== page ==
مقاله انگلیسی رایگان در مورد ریسک مدیریتی انگیزه، مسئولیت اجتماعی شرکتی و ریسک شرکت – الزویر ۲۰۱۸

elsevier

 

مشخصات مقاله
ترجمه عنوان مقاله ریسک مدیریتی انگیزه، مسئولیت اجتماعی شرکتی و ریسک شرکت
عنوان انگلیسی مقاله Managerial risk taking incentives, corporate social responsibility and firm risk
انتشار مقاله سال ۲۰۱۸
تعداد صفحات مقاله انگلیسی ۴۴ صفحه
هزینه دانلود مقاله انگلیسی رایگان میباشد.
پایگاه داده نشریه الزویر
نوع نگارش مقاله
مقاله پژوهشی (Research article)
مقاله بیس این مقاله بیس میباشد
نمایه (index) scopus – JCR
نوع مقاله ISI
فرمت مقاله انگلیسی  PDF
شاخص H_index ۴۳ در سال ۲۰۱۸
شاخص SJR ۰٫۴۹۶ در سال ۲۰۱۸
رشته های مرتبط مدیریت
گرایش های مرتبط مدیریت کسب و کار، مدیریت مالی، مدیریت عملکرد و مهندسی مالی و ریسک
نوع ارائه مقاله
ژورنال
مجله / کنفرانس مجله اقتصاد و تجارت – Journal of Economics and Business
دانشگاه Department of Accounting and Finance – University of Massachusett – United States
کلمات کلیدی مسئولیت اجتماعی شرکت؛ ریسک پذیری؛ جبران اجباری؛ مدیر عامل؛ انگیزه؛ وگا
کلمات کلیدی انگلیسی Corporate social responsibility; Risk taking; Executive compensation; Managerial incentives; Vega
شناسه دیجیتال – doi
https://doi.org/10.1016/j.jeconbus.2018.07.004
کد محصول E10221
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فهرست مطالب مقاله:
Highlights
Abstract
Keywords
۱ Introduction
۲ Motivation and hypotheses
۳ Data and empirical methodology
۴ Results
۵ Robustness checks
۶ Discussion and conclusion
Appendix A. Definitions of variables
References

بخشی از متن مقاله:
Abstract

We examine if and how corporate social responsibility (CSR) affects the relation between risk taking incentives of CEO compensation (i.e. vega of CEO compensation) and measures of firm risk. Empirical results show that vega has a positive and significant effect on firm risk only in low CSR firms that attempt to maximize only investing stakeholders’ interests. In high CSR firms, that attempt to balance the interests of both investing and non-investing stakeholders, vega has no effect on firm risk. These findings are consistent with previous work that finds that CSR goals alter firm behavior as it tries to accommodate the (often divergent) interests of other stakeholders beyond the traditional shareholders.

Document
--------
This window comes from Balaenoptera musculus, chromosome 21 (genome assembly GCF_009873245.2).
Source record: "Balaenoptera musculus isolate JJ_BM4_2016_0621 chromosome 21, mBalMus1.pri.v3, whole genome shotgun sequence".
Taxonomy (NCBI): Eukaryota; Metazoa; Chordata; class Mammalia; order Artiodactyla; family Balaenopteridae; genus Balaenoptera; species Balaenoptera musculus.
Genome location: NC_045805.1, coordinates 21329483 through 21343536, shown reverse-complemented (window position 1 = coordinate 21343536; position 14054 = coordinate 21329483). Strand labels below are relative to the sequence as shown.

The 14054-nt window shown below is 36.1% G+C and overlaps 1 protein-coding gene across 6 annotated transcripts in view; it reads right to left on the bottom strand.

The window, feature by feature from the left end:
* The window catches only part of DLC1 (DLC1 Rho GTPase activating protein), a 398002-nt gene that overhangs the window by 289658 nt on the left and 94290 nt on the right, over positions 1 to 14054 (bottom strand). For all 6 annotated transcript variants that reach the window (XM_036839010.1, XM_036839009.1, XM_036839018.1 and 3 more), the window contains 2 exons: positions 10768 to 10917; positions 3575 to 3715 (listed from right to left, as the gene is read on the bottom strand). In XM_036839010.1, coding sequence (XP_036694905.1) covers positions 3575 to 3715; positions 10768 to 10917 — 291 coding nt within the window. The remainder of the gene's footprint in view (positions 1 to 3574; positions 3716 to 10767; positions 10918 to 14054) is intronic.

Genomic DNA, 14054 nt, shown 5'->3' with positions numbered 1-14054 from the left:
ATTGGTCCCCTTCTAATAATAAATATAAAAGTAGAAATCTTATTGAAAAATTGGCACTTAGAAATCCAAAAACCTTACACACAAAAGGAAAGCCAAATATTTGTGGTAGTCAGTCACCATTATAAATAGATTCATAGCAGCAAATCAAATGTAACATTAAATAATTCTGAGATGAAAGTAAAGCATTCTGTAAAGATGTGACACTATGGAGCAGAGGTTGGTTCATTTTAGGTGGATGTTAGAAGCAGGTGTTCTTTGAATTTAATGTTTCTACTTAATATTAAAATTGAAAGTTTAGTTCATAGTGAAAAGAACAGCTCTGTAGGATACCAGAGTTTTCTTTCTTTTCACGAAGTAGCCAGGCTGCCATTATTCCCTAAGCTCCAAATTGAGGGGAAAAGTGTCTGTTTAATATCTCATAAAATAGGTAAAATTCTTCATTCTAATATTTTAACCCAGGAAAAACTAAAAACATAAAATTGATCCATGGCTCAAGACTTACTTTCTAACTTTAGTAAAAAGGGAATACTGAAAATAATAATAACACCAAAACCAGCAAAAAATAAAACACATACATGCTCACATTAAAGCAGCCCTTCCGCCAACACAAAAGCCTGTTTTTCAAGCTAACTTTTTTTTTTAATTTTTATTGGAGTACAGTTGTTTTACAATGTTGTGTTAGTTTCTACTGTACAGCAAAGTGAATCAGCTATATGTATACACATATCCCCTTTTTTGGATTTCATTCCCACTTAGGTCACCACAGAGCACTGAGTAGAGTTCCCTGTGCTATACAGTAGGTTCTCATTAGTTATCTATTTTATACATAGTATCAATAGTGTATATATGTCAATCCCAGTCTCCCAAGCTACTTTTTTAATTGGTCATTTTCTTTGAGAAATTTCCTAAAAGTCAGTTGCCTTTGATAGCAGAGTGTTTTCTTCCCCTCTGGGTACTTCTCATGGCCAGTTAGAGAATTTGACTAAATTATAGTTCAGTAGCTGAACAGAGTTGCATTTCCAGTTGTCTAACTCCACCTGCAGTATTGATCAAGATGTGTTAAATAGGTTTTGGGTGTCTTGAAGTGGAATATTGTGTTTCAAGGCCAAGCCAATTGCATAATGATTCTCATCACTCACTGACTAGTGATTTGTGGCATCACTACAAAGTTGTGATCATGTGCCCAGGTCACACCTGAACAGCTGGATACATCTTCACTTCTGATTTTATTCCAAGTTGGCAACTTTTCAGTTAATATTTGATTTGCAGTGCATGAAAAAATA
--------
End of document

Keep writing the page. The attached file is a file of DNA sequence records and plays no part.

Introduction

The relation between CEO risking taking incentives from performance based compensation and firm risk has been extensively studied in the literature. Most of the studies examine how incentives from CEO compensation encourage risk taking. In modern corporations where ownership and control are separate, managerial interests do not always align with shareholders’ interests. The agency theory (Jensen and Meckling, 1976) suggests that linking managerial compensation to firm performance by adding stock options helps in aligning managerial and shareholder interests. Since option values increase with stock price (delta of compensation), they provide incentives to managers to exert optimal effort. At the same time, options may also result in sub-optimal investment decisions (Amihud and Lev, 1981; Smith and Stulz, 1985) by exposing the already undiversified managers to more firm specific risk. However, options also increase in value with stock return volatility due to their convex pay offs. This effect (known as vega of compensation) incentivizes managers to increase firm risk. While there is conflicting evidence on how delta affects firm risk, almost all of the studies find a positive relation between vega and firm risk (see for example Tufano, 1996; Guay, 1999; Rajgopal and Shevlin, 2002; Coles et al., 2006). Although there has been a significant amount of work on CEO incentive compensation, most of this work is based on the agency theory framework (Jensen and Meckling, 1976) which assumes shareholder wealth maximization as the primary goal of a firm. Recent work on corporate social responsibility (CSR), however points to a shifting of this singular focus on shareholder wealth maximization, partly because of the role of corporate social activism. This literature shows that firms that invest in CSR may not maximize only shareholder wealth. In fact, firms that perform high on CSR intentionally attempt to balance the interests of all stakeholders (Freeman, 1984). These stakeholders include both the investing (shareholders) and the non-investing (employees, suppliers, customers, community, etc.) stakeholders. In this study, we investigate whether this broader goal of CSR affects the well-established relation between managerial risk taking incentives and firm risk. Specifically, we examine whether vega of CEO compensation affects firm risk differently in firms that perform high on CSR. This is important because firms that perform high on CSR are different from firms that perform low on CSR, and as such, managerial response to a change in vega might be different in these firms.

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